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Published February 28, 2019
Similar to the growing market for craft beers, Thomas Foulke sees an opportunity to create a niche market for first-grains in Wyoming.
Wyoming’s agricultural sector is in need of diversification, Foulke says. And he sees that opportunity in first-grains, or what some call “ancient grains.”
Foulke, a senior research scientist in the University of Wyoming Department of Agricultural and Applied Economics, and project director of the Wyoming First-Grains Project, says getting farmers to plant first-grains creates one such opportunity.
“An opportunity exists to bring first-grains to Wyoming and the Front Range, to develop a niche industry around them,” Foulke says. “This would create opportunities for farmers to enhance their incomes and bring new jobs to the state in malting, brewing and baking.”
The Wyoming First-Grains Project is a “hatch” project that began in 2018 and is supported by the UW College of Agriculture and Natural Resources. This research and economic development project seeks to build a vertically integrated niche industry around first-grains, and a spin-off company to take the concept out of UW’s hands and into the private sector.
Foulke recently garnered $50,000 of development funding from the newly created Institute of Innovation and Entrepreneurship (IIE) at UW. The IIE calls on innovators from throughout the state as it works to instill entrepreneurial thinking to empower the leaders of tomorrow. Adding needed programs and curriculum that draw together all UW colleges, business services and entrepreneurship competitions, the IIE serves as the university’s front door for the state’s entrepreneurs.
Dubbed the “Neolithic Brand” in marketing materials, the project has the catchphrase, “One Step Away From Wild.”
Ancient grains are those that have been little changed by selective breeding over thousands of years. Most were grown as far back as 12,000 years ago. These include einkorn wheat, barley and Emmer wheat. It is Emmer wheat and spelt that are the two ancient grains being grown at UW research farms in Lingle, Powell and Sheridan.
“These two grains will be used for malt for beer,” says Foulke, who says UW has partnered with Wyoming Malting Co. in Pine Bluffs. “Craft brewers produce malts. We want them to experiment with this and come up with their own beers.”
The objective is to develop this niche industry and a profitable and sustainable core company to support it, Foulke says. This includes grain processing and handling; product development for first-grain varieties and agronomic expertise to grow these crops in Wyoming; and the business infrastructure to support it.
“Not only are we learning how to grow crops on our research farms, but we are developing a market and a supply chain where they will go,” Foulke says. “What we want is to eventually target the wholesale market.”
Foulke says currently there is only one other malting company using spelt, and it’s located on the East Coast.
“We will be first to market with these beers” that use spelt, he says.
As the project gains traction in the market, Foulke says additional product research and development will be required to build on earlier product streams.
“For example, one early product is naked grains for craft bakers who prefer to mill their own flour,” Foulke says.
These naked grains can be enhanced for restaurants with milling and mixes -- such as biscuits and tortillas -- that can capture an untapped value-added market. Pancakes, dumplings, noodles, pasta and, of course, breads are other products that would benefit.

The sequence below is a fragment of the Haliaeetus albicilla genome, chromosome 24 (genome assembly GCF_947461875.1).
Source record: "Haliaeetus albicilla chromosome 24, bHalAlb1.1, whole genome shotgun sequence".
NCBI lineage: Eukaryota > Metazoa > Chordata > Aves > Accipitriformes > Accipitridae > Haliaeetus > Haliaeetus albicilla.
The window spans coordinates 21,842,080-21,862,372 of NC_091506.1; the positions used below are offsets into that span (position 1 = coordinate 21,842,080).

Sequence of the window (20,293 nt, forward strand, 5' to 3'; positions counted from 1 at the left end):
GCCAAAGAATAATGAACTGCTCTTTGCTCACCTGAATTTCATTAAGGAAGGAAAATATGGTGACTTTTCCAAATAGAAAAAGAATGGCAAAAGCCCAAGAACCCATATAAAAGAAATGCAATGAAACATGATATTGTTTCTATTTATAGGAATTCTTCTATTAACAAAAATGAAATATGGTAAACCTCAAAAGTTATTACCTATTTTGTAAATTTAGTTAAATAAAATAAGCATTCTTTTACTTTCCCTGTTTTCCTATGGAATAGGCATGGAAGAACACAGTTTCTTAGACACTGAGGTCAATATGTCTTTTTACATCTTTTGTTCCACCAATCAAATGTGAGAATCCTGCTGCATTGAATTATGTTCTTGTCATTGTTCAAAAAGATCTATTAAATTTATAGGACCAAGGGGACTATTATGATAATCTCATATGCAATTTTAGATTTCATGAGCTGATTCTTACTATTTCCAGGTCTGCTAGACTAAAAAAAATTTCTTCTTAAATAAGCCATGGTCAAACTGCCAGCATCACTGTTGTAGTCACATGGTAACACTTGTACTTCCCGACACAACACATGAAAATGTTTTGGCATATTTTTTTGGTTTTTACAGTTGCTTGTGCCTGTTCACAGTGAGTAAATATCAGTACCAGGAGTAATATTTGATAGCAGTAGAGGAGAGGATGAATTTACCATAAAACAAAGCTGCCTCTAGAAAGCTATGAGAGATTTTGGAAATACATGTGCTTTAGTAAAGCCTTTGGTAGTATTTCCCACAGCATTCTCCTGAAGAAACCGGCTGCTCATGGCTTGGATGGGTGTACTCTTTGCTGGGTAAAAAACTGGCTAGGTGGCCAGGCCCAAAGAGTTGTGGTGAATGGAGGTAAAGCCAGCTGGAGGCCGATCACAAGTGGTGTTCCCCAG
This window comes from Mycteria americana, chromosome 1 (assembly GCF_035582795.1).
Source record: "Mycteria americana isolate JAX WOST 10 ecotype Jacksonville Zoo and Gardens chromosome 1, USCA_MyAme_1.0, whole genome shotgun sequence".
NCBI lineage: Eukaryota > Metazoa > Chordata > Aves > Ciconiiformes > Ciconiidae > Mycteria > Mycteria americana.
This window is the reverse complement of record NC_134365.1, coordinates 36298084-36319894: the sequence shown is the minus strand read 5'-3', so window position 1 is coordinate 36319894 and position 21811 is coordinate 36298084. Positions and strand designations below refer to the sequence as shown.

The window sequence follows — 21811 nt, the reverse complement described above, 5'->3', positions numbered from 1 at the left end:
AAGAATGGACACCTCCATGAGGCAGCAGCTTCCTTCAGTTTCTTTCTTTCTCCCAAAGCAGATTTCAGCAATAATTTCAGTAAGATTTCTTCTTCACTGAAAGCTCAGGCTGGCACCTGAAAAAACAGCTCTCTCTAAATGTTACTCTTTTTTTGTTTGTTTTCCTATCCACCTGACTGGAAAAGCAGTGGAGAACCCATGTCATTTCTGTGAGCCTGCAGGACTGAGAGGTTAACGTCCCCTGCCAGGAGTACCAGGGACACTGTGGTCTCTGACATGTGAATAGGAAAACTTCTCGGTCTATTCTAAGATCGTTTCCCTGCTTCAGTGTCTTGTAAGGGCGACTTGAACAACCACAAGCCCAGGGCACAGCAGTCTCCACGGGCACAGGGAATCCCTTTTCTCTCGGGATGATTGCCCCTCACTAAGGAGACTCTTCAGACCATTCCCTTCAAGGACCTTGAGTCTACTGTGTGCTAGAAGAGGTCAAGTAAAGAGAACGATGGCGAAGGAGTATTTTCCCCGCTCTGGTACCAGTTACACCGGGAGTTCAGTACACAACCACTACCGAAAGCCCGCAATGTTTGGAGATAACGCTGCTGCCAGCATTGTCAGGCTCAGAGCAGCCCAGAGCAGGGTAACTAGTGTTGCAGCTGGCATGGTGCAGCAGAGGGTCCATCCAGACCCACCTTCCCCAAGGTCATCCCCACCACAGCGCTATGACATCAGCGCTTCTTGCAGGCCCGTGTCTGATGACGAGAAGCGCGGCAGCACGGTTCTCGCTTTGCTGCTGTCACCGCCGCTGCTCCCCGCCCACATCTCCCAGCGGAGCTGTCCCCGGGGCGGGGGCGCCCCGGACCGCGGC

“I think we’re ripe for a revolution in the world of flour and bread where people look for different sources beyond white and wheat bread,” Foulke says.
Thus far, the first-grains project has signed up three bakers and eight brewpubs/breweries in Wyoming to take out naked grain and malt as testers and promoters for the current year.
For 2019, the First-Grains Project has applied for a $50,000 Western Sustainable Agriculture Research and Education (WSARE) grant that will be used in collaboration with six farmers to grow first-grains to expand production. If the WSARE grant is secured, the partner farmers will be given seed for the acreage agreed upon for them to plant. Farmers will be reimbursed for their costs.
“We will get the resulting grain, which we will process into malt, in partnership with Wyoming Malting, and flour. For 2018-19, we are giving out ‘free samples’ to some craft brewers and bakers to try our products and develop products,” Foulke says. “Starting with the 2019 fall harvest, we will be charging for our products like everyone else. The idea is to build the Neolithic brand name with awareness and customer acceptance for our products.”
The project is purchasing a dehulling machine that will be operational for this year’s harvest. The dehuller will be located in Powell. The machine is needed because first-grains largely do not thresh free of the hulls during the combining process. Once harvested, the crop will be delivered to the Wyoming Malting Co. and to the partner bakers.
To scale up the business rapidly, additional funding is needed for infrastructure, buildings, another dehuller, trucks, storage, loading equipment and business development. Depending on the ongoing success of the project, an additional $300,000 to $500,000 will be needed, Foulke says.
While he is invested in the project, Foulke says he has no plans to leave UW if this project takes off.
“I’ll be a success if I can help foster and create jobs in the state,” he says.
For more information about the Wyoming First-Grains Project, call Foulke at (307) 766-6205 or email him at firstname.lastname@example.org.